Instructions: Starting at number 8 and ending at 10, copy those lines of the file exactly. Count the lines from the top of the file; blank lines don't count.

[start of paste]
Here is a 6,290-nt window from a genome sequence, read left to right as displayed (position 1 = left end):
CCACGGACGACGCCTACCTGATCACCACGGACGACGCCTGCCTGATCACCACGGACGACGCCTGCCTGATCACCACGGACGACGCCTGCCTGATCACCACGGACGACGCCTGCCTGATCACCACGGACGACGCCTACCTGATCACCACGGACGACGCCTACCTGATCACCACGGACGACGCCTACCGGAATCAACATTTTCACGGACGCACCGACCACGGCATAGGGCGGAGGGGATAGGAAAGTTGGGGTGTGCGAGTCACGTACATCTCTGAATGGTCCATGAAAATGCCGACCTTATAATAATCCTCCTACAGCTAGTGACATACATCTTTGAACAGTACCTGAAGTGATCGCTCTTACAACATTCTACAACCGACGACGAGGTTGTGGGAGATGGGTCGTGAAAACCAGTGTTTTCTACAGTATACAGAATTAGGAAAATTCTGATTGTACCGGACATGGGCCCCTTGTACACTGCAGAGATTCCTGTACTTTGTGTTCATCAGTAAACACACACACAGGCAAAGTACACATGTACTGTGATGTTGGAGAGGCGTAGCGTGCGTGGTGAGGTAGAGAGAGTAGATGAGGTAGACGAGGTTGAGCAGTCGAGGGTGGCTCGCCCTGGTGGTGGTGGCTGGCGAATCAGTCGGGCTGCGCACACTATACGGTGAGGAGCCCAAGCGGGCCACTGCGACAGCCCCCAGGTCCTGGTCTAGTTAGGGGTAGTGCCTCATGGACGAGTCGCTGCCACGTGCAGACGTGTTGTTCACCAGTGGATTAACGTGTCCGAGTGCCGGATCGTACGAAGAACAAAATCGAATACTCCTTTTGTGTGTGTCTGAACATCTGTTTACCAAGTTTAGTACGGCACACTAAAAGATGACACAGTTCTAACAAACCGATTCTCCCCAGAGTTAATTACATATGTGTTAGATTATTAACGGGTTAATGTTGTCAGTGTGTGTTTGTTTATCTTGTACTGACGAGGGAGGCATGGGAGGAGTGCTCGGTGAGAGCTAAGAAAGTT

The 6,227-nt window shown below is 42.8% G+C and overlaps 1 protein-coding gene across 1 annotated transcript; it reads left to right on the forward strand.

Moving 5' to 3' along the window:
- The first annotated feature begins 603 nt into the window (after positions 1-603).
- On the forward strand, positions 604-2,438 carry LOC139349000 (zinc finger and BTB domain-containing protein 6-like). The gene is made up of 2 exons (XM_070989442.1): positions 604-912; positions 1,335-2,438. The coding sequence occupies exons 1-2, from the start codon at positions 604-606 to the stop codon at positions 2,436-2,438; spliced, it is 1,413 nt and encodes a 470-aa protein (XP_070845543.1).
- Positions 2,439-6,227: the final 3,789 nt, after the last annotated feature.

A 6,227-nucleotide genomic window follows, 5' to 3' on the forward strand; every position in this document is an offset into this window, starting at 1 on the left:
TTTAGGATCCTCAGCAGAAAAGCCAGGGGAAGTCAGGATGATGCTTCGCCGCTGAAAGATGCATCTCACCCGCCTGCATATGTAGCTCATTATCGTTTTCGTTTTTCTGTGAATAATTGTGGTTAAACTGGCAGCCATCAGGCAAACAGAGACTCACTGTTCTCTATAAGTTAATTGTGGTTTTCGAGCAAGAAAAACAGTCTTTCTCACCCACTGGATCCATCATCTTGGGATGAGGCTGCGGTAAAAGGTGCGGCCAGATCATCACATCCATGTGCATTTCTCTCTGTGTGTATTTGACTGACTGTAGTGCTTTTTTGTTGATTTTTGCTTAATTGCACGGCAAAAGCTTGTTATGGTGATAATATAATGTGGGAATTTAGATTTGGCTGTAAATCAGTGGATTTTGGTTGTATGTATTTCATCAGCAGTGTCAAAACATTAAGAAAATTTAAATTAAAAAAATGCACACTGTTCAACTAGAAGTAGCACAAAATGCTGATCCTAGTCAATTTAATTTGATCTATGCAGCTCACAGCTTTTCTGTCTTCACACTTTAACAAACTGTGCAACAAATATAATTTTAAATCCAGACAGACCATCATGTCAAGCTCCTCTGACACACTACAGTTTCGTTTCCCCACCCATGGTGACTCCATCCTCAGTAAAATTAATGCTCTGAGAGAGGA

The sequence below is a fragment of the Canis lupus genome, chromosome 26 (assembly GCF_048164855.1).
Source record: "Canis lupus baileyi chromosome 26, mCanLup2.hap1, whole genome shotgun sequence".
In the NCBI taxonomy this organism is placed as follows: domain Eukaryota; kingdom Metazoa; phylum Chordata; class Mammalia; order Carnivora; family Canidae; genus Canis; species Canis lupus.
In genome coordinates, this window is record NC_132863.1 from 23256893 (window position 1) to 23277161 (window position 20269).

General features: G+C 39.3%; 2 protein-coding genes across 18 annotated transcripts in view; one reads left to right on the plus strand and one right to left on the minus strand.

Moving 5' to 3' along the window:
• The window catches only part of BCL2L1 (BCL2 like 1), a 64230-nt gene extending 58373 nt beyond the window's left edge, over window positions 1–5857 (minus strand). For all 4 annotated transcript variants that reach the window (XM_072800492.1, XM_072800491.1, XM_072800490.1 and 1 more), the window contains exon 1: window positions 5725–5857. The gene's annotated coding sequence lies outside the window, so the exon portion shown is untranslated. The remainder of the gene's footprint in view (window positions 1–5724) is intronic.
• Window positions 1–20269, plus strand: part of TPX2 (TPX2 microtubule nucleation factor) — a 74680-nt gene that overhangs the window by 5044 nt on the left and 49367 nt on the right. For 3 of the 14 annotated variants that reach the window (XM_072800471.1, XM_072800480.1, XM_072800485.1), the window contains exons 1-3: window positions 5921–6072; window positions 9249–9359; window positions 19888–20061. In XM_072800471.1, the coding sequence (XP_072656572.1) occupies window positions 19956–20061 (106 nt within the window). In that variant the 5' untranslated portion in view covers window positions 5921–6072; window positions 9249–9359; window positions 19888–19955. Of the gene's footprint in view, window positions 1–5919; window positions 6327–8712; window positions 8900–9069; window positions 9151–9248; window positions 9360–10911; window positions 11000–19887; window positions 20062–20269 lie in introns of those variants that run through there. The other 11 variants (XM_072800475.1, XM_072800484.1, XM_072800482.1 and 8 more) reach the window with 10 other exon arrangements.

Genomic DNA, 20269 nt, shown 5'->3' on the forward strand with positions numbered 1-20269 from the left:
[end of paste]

A 6,227-nucleotide genomic window follows, 5' to 3' on the forward strand; every position in this document is an offset into this window, starting at 1 on the left:
TTTAGGATCCTCAGCAGAAAAGCCAGGGGAAGTCAGGATGATGCTTCGCCGCTGAAAGATGCATCTCACCCGCCTGCATATGTAGCTCATTATCGTTTTCGTTTTTCTGTGAATAATTGTGGTTAAACTGGCAGCCATCAGGCAAACAGAGACTCACTGTTCTCTATAAGTTAATTGTGGTTTTCGAGCAAGAAAAACAGTCTTTCTCACCCACTGGATCCATCATCTTGGGATGAGGCTGCGGTAAAAGGTGCGGCCAGATCATCACATCCATGTGCATTTCTCTCTGTGTGTATTTGACTGACTGTAGTGCTTTTTTGTTGATTTTTGCTTAATTGCACGGCAAAAGCTTGTTATGGTGATAATATAATGTGGGAATTTAGATTTGGCTGTAAATCAGTGGATTTTGGTTGTATGTATTTCATCAGCAGTGTCAAAACATTAAGAAAATTTAAATTAAAAAAATGCACACTGTTCAACTAGAAGTAGCACAAAATGCTGATCCTAGTCAATTTAATTTGATCTATGCAGCTCACAGCTTTTCTGTCTTCACACTTTAACAAACTGTGCAACAAATATAATTTTAAATCCAGACAGACCATCATGTCAAGCTCCTCTGACACACTACAGTTTCGTTTCCCCACCCATGGTGACTCCATCCTCAGTAAAATTAATGCTCTGAGAGAGGA

The sequence below is a fragment of the Canis lupus genome, chromosome 26 (assembly GCF_048164855.1).